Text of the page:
More than two decades ago, in the heady days of glasnost, Soviet writers and artists and western arts journalists rushed into each other’s arms. It was a wholly mutual embrace.
We – the arts journos – constantly need to find something new to write about, and the culture in the late ’80′s, as Reaganism and Thatcherism were winding down, was pretty abysmal. They – the Soviet writers and artists – were desperate to get their names known in the West. When the crackdown after the thaw came, they hoped a bit of profile outside the Soviet Union might help them avoid a trip to the Gulag.
There was a great flowering of expression. From the false bottoms of desk drawers came manuscripts written years before: poetry, prose and plays that had no hope of being produced so long as Communist Party censorship continued. Now this writing was being published and it was a revelation. It offered a particular window on people born after the war. Their lives had been lived in post-Stalinist stagnation. The old order was effectively dead but nothing was ready to replace it. The older generation at least had their heroic memories of the Great Patriotic War against the Nazis to bring some joy to their lives. This new generation did not have that. The Gulag was not the threat it once was, but bureaucratic inertia meant that new work was stifled.
Then Gorbachev and Glasnost and suddenly a generation of writers and artists entering middle age could now express themselves. My particular journalistic interest at this time was theatre and Moscow and Leningrad (as it was still called) became the hottest places to go. Amazing new work was magicked out of nowhere. I became a hanger-on for a couple of fantastic theatre companies, writing articles about their work, and accepting free trips to Russia to watch them rehearse.
I wrote about a play called Cerceau performed by the theatre company of Anatoly Vasiliev, a mad monk of a genius. His actors reached the perfection of the techniques I had learned studying acting with Stella Adler, although not without suffering regular browbeatings from Vasiliev.
Cerceau was a play about a group of friends born just after World War II, one of whom inherits a ruined dacha. The friends go out to the dacha to fix it up. They drink, argue, flirt, fall in love, fall out of love. That’s the whole story. Very Russian. It was a picture of their despair at being trapped in the aspic of the system, with not even the heroism of defeating the Nazis to warm them as they grew older.
I spoke with Cerceau’s author, Victor Slavkin, and remember asking him how he had written the play so quickly – Glasnost hadn’t been in effect for very long – and he let me in on a secret. He had written Cerceau ten years previously, shown it to a couple of friends and then put it away. The play would never get past the censors, they told him, Slavkin would call unwanted attention to himself for even showing it to them. Cerceau existed, that would have to be enough.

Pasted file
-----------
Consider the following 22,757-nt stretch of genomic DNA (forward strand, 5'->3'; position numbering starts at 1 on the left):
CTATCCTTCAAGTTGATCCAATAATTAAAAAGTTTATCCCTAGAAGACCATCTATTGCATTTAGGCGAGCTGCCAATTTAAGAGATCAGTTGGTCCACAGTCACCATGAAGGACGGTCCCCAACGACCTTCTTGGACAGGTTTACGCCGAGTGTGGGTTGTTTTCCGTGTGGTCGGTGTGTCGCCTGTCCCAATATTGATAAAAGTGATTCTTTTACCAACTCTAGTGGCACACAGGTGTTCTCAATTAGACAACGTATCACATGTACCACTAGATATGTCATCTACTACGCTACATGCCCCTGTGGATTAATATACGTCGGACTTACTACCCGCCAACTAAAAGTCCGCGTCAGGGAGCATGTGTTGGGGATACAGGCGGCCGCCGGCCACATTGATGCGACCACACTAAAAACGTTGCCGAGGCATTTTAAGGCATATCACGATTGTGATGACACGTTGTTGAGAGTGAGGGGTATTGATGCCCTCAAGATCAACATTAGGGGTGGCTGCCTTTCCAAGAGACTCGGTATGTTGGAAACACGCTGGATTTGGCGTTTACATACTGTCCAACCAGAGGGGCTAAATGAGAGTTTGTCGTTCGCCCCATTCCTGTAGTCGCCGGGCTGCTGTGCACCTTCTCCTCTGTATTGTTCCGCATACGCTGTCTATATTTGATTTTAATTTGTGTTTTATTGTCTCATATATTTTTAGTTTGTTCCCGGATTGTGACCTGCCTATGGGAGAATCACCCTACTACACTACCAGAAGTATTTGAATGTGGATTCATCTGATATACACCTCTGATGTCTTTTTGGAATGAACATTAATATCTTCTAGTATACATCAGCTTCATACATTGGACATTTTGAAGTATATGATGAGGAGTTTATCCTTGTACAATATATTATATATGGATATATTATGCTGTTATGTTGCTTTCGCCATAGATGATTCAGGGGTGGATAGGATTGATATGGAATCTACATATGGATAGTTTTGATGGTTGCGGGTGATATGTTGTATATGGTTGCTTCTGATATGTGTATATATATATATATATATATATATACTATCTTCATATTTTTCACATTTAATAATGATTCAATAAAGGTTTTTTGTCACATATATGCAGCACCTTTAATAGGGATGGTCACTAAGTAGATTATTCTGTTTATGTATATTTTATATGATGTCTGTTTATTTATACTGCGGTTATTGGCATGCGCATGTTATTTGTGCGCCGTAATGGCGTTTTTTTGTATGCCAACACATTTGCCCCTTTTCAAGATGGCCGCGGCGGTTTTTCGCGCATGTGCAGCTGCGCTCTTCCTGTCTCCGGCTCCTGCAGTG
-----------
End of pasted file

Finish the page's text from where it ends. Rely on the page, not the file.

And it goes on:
“There were many plays, written for desk drawers,” he laughed. The explosion of new work I was seeing, well, the work wasn’t so new.
I was filled with admiration for Slavkin’s courage. A lot of writing begins as compulsion. Authors often feel they have no choice but to start writing a particular story or poem or essay. Those moments of beginning are the closest we come to perfect freedom. But finishing a work is not so easy, especially when there is no hope of publication or production, and prison is not out of the question if your manuscript is discovered.
Although by this time in Soviet history the Gulag was less likely to be your punishment than withdrawal of membership in the union of writers or theater workers. If that happened you would have no job. You would exist in reality but not officially. That was another thing I admired about Soviet theatrical life. The state paid for it. The director Vasiliev could take a year or two working on a production and he and his actors and design team would get paid regardless of whether the piece was ever performed.
That oddly circumscribed freedom to work at a piece with no commercial pressure was a powerful reason to write for the desk drawer. Slavkin and other writers and artists made their bargain: unlike their counterparts in the west they did not have to have commercial success to earn a living as authors, they were in the union and would be paid regardless. They had to turn out officially approved dross but, so what? They could write for their desk drawers and show the work to friends. What was the alternative? What happened to Vaclav Havel in Czechoslovakia? He wrote and produced stuff that challenged the censors and they forced him to be a janitor.
Freedom is not just about the choices you make but the choices available to you. The writers who came of age in the suffocating era of Brezhnev had a limited number of choices about how to live their lives – but within that set of choices they were free to fight the system or work around it – and write for their desk drawers.
During this time I went back to America to visit family, and do some work, and I had to get from downtown Manhattan to La Guardia airport. I jumped into a cab and from the driver’s accent I knew immediately he was Russian. I had taken some Russian lessons to help me out in Moscow and Leningrad and tried out some of my stuff on the driver. My vocabulary was quickly exhausted and we switched to English when he asked me how I learned my Russian. I told him about my recent trips and how interesting glasnost was.